Wednesday, January 31, 2007
Tuesday, January 30, 2007
"Global Cool is very aware of how tiresome a bunch of rock stars and movie actors can appear when trying to tell the public how to run their lives. "... but they're going to do it anyway!
There's nothing quite like Sienna Miller advising you to "Try Not To Fly". Here's Ms. Miller in New York yesterday, and here she is at Sundance last week, and at the Golden Globes the week before. No wonder the girl manages to stay so slim, that's an awful lot of cycling!
(Link via WWTDD)
Posted by Bitter Lemon at 2:51 PM
Monday, January 29, 2007
Sudan has been stopped from assuming the leadership of the African Union by other African nations.
This can hardly be seen as a victory as it was preposterous that it had ever been promised to them in the first place. Apparently the terms they were given last year was that they needed to make progress "progress in bringing peace to Darfur".
That's a pretty low standard for leadership. "Try not to kill anyone for a little while and we'll put you in charge."
Posted by Bitter Lemon at 11:24 PM
Sunday, January 28, 2007
Sudan is set to chair the African Union. Some are lobbying to prevent them taking the leadership of the AU, but the decision to give the genocidal regime the chairmanship was made only last year when the atrocities in Darfur were already well documented.
"Countries with peacekeeping contingents in Darfur, such as Senegal and South Africa, are among those opposed, said the diplomats, who spoke on condition of anonymity because of the sensitivity of the talks.""Whatever you do, don't let anyone know my government opposes genocide!"
Posted by Bitter Lemon at 11:23 PM
“We hope that today’s announcement brings a small amount of comfort to Mr. Arar and his family, however, the Official Opposition will continue to hold this government accountable for their actions with respect to Mr. Arar,” said Mr. Dion.
If the Liberals had been in power in 2002, they would never have let the Syrians torture a Canadian citizen!
Posted by Bitter Lemon at 5:26 PM
Thursday, January 25, 2007
Ryszard Kapuscinski died on Tuesday in Poland. Kapuscinski was among my favourite authors. It is rare to find a book about civil war or dictatorship that is hard to put down, and yet he managed time and time again.
Of course, not everyone is convinced of Kapuscinski's genius. Today in Slate, Jack Shafer accuses him of being a liar.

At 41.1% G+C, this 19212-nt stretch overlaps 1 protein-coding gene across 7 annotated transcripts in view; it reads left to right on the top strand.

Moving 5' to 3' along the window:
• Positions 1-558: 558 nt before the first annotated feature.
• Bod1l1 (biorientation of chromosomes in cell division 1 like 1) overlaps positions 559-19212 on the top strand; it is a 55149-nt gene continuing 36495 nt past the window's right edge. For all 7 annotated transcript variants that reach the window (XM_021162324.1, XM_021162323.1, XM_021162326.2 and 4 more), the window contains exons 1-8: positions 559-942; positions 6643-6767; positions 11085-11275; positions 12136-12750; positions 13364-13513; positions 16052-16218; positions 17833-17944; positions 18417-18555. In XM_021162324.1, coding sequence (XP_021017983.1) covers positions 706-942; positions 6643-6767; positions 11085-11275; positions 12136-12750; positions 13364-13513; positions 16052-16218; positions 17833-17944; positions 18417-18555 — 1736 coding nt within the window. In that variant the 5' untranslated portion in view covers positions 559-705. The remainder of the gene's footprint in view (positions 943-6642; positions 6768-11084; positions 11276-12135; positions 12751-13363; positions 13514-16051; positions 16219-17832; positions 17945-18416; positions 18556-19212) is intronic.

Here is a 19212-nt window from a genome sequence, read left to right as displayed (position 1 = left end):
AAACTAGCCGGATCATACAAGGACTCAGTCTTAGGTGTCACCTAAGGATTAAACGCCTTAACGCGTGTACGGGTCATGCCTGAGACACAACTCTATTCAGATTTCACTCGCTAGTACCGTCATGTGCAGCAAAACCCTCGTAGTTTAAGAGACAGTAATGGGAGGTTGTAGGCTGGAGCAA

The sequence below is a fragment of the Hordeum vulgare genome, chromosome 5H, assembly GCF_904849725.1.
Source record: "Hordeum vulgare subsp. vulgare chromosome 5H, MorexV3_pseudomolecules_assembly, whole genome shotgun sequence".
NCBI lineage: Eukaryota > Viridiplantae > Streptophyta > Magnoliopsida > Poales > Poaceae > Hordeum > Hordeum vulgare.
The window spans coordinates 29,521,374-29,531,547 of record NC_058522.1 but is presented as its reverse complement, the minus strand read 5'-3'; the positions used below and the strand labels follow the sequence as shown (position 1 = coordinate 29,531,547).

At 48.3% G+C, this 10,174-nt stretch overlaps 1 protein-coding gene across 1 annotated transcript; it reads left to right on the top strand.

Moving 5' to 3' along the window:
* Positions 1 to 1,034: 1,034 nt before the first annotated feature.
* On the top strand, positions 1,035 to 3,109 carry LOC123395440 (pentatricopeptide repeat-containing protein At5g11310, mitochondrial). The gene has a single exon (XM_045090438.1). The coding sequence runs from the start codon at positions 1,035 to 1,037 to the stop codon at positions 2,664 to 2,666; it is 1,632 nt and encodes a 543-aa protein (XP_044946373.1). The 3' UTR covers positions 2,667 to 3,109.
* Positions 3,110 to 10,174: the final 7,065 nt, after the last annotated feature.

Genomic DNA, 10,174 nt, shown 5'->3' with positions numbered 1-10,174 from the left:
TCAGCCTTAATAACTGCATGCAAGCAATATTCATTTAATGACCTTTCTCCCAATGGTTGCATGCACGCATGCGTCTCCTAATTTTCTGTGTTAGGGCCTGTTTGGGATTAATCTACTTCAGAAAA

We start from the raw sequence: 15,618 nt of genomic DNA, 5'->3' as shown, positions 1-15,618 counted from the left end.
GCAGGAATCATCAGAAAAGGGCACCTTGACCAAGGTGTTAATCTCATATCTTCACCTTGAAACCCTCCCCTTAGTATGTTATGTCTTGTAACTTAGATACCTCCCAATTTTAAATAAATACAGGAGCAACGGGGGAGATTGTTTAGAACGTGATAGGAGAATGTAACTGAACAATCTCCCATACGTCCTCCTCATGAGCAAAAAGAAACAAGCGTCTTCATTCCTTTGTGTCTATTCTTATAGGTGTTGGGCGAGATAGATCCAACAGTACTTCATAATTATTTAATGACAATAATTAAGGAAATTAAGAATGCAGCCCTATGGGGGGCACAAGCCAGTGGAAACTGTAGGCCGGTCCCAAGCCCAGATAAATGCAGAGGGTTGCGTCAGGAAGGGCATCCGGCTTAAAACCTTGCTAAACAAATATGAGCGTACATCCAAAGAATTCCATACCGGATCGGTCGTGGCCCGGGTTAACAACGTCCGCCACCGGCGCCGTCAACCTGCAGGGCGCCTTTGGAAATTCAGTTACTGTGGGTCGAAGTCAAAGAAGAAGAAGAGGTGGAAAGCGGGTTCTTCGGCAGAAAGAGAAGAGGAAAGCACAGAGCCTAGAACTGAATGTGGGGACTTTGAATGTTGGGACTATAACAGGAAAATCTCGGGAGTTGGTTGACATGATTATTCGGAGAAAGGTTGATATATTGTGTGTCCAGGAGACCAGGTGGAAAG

Posted by Bitter Lemon at 8:35 PM
Tuesday, January 23, 2007
As if the fact that Jacques Chirac despises him (and my school girl crush) wasn't enough, Nicolas Sarkozy's main rival for president, Segolene Royal, has declared her support for Quebec separatism.
Then again, I suppose if a declared separatist is allowed to be the Viceregal Consort of Canada then it's hypocritical to demand higher standards from the potential heads of state of other countries.
Posted by Bitter Lemon at 1:30 PM
Monday, January 22, 2007
I was (belatedly) reading the obituary of Hrant Dink on the BBC's website. The article explains that the murdered journalist wrote about the "genocide" of the Armenian Turks. I am somewhat confused, as I was under the impression that he actually wrote about the Armenian genocide.
The obituary is sprinkled with "alleged" and "Armenians say" and ends with the line "Ankara denies the allegations, saying the death were a part of World War I in the dying days of the Ottoman empire." Which is another way of saying, "we feel obligated enough to honour the memory of a fellow journalist with a brief little article, but not nearly obligated enough to piss off the Turkish government."
I'm really starting to believe that there is a Zionist conspiracy. When Mahmoud Ahmadinejad doubts the Jewish genocide, the whole world erupts in outrage. And yet major news organisations regularly question the Turkish slaughter of the Armenians and nobody seems to care.
Then again, maybe they're just afraid of getting shot.
Posted by Bitter Lemon at 11:46 PM
Tuesday, January 16, 2007
Mayor Miller has a solution to the problem of crime in Scarborough: the media should stop making reference to Scarborough when reporting crime. Instead, a crime should be said to have occurred near the closest intersection to the event. After all, (thanks to David Miller's BFF Mike Harris) Toronto is one big city! As we all know, the second major cause of crime, after poverty, is low self esteem. In no time, the people of Scarborough are going to be feeling much better about themselves, and the need to hurt somebody just so that they can feel something (anything) will be gone.
Come on everyone, give
Scarberia Scarborough a hug! Do they have a ribbon yet? They should get a ribbon! Everyone wear ecru for Scarborough!
Link via Torontoist
Posted by Bitter Lemon at 12:46 PM
It seems Saddam's half-brother's head fell off when they were hanging him. Ooops! Now, I know that I'm supposed to be morally outraged by this, but I will confess that my reaction was "I hope it hurt!". In general, I am opposed to the death penalty, but when it comes to disposing of remnants of a genocidal regime I can't seem summon the compassion to care.
Having said that -- and I realise that I am extremely late in commenting -- Saddam should have been made to stand trial for his other crimes, particularly the Anfal campaign, before he was put to death.
However, I don't buy the argument that the chaotic nature of his execution made Saddam into a victim or significantly increased sympathy for him across the Arab world. It certainly highlighted the sectarianism within Iraq which is a problem for reasons that extend far beyond bringing the Baathists to justice. However, if you are the sort of person who is capable of seeing a victim in a genocidal dictator, are you really going to be swayed by bureaucratic order at the gallows?
Of course both Saddam's trial and his execution could have gone much more smoothly, and I wish that they had. But then I remember that Ratko Mladic is still living as a free man in Europe, and given the choice between imperfect justice and no justice at all, I know which I will pick.
Posted by Bitter Lemon at 12:45 AM
Sunday, January 14, 2007
A few months ago, it was decided that they would put video surveillance cameras in my neighbourhood to protect visiting suburbanites during the holiday season. The business community wants to continue with this practice because they have the idea that this will make the area seem safer to outsiders. While I personally love nothing more than filthy consumerism, I think that taking the "no really, it's safe here!!!" approach keeps the memory of the 2005 Boxing Day murder fresh in everyone's mind. Torontoist weighs in on both sides of the video surveillance debate here.